EXPLORING MONADNOCK TRAILS: A walk along Edward MacDowell Dam

An endangered monarch butterfly with a damaged wing collects nectar at MacDowell Dam.

An endangered monarch butterfly with a damaged wing collects nectar at MacDowell Dam. STAFF PHOTO BY ASHLEY SAARI

A variety of mushrooms grow along the Ridge Trail at the Edward MacDowell Dam.

A variety of mushrooms grow along the Ridge Trail at the Edward MacDowell Dam. STAFF PHOTO BY ASHLEY SAARI—

A rock wall creates a natural path along the Ridge Trail.

A rock wall creates a natural path along the Ridge Trail. STAFF PHOTO BY ASHLEY SAARI—

Wooden walkways cross muddy parts of the trail on the Ridge Trail.

Wooden walkways cross muddy parts of the trail on the Ridge Trail. STAFF PHOTO BY ASHLEY SAARI—

A snail shell found on the beach at Edward MacDowell Lake.

A snail shell found on the beach at Edward MacDowell Lake. STAFF PHOTO BY ASHLEY SAARI—

A view of MacDowell Dam greets walkers at the entrance to the Wetland Wander Trail.

A view of MacDowell Dam greets walkers at the entrance to the Wetland Wander Trail. STAFF PHOTO BY ASHLEY SAARI—

Chamomile flowers grow by the lakeside.

Chamomile flowers grow by the lakeside. STAFF PHOTO BY ASHLEY SAARI—

An orange sulphur butterfly rests on the beach by MacDowell Lake.

An orange sulphur butterfly rests on the beach by MacDowell Lake. STAFF PHOTO BY ASHLEY SAARI—

The Wetland Wander Trail is a packed trail along the Edward MacDowell Lake.

The Wetland Wander Trail is a packed trail along the Edward MacDowell Lake. STAFF PHOTO BY ASHLEY SAARI—

Stopping points along the Wetland Wander Trail allow residents to explore the shoreline of Edward MacDowell Lake.

Stopping points along the Wetland Wander Trail allow residents to explore the shoreline of Edward MacDowell Lake. STAFF PHOTO BY ASHLEY SAARI—

A variety of mushrooms grow along the Ridge Trail at the Edward MacDowell Dam.

A variety of mushrooms grow along the Ridge Trail at the Edward MacDowell Dam. STAFF PHOTO BY ASHLEY SAARI—

An American toad sits by a stone wall on the Ridge Trail.

An American toad sits by a stone wall on the Ridge Trail. STAFF PHOTO BY ASHLEY SAARI—

By ASHLEY SAARI

Monadnock Ledger-Transcript

Published: 09-25-2023 10:25 AM

The Edward MacDowell Dam and Lake in Peterborough has been on my prospective hikes list for awhile, and I recently made two trips out there to explore two of their hiking trails, with a plan for a third sometime soon – there is a lot to explore on this sprawling, nearly 1,200-acre property.

The dam, along the Nubanusit Brook, was built between 1948 and 1950 by the Army Corps of Engineers, who still manage the property today. While its main purpose is to act as a flood-control reservoir, managing Merrimack River tributaries, it has had the side effect of creating a wonderful recreation space with great views of the lake and a lot of water wildlife.

The property has three main trails, all of which have their own merits. The two I have explored so far are the Ridge Trail, a fairly short wooded trail that follows along a rock wall at the edge of the property near the entrance to the park, and the Wetland Wander Trail, a flat, graded path that runs along the edge of MacDowell Lake.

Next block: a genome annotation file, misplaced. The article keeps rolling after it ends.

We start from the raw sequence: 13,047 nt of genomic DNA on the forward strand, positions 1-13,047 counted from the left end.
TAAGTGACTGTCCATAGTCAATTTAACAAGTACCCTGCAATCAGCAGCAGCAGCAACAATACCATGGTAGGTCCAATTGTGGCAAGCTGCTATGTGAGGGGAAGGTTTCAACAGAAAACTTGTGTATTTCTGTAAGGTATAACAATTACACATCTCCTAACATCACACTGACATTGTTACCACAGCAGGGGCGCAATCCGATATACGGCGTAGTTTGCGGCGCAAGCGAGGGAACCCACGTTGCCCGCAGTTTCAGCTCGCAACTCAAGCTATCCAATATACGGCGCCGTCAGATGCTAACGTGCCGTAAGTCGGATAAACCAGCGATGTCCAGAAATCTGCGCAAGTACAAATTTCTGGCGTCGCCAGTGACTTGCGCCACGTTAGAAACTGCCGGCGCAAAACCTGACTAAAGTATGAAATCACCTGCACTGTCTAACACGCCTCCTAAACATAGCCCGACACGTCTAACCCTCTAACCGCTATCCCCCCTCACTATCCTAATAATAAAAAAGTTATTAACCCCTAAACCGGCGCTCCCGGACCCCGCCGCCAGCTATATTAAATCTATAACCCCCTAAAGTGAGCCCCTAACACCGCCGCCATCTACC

The Ridge Trail is an easy to moderate hike, with a few sections of elevation. There are no real views, but it is a nice woods walk. The day I took the Ridge Trail, it was a very hot day in full sun, so being under the shade was a nice way to escape the heat. While walking, there are several streams or muddy parts, though all are traversable with wooden walkways. While walking, I spotted several different varieties of mushroom, and several American toads and a wood frog. While you can just double back through the trail once you reach the end, it also connects to the Wetland Wander Trail for a short walk back to the parking lot along the water, which is a nice end to the walk.

The Wetland Wander Trail has better views, and is more accessible if you have mobility issues or would like to bring a stroller, but is in full sun for most of the walk. The trail is bordered on one half by the lake, and for much of the trail, by marshy wetland on the other side, which creates some nice opportunities for beautiful flowers and wildlife sightings. I spotted several butterflies, including a group of orange sulphur butterflies cavorting by the water. I even spotted a monarch butterfly with a slightly damaged wing drinking from some flowers.

I was particularly excited to see the monarch. When I was growing up, I lived next to a milkweed field, the only source of food for the monarch. They were everywhere, and raising monarch caterpillars into butterflies was a common childhood hobby. But in the past two decades, monarch numbers have plummeted, and they are now considered an endangered species. It has become rare for me to spot one, though I’m always on the lookout, as they’re my favorite butterfly. In another favorite, I spotted a heron flying across the water.

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Both trails are lovely, if somewhat short walks. The trail along the waterway, particularly, is not very long, and to extend the hike, I continued along Richardson Road, which connects to the trail after exiting the dam property, but is not nearly so scenic.

MacDowell Dam is located on Wilder Street in Peterborough. From Route 101, turn right onto Union Street, and travel about 0.6 miles, before taking a left onto Wilder Street. The dam offices are at the end of the street. MacDowell Dam is open 8 a.m. to 8 p.m. from Memorial Day to Labor Day, and sunrise to sunset the rest of the year. Dogs are welcome throughout the property except on the beach area.

Ashley Saari can be  reached  at 603-924-7172, Ext. 244 or asaari@ledgertranscript.com. She’s on X @AshleySaariMLT.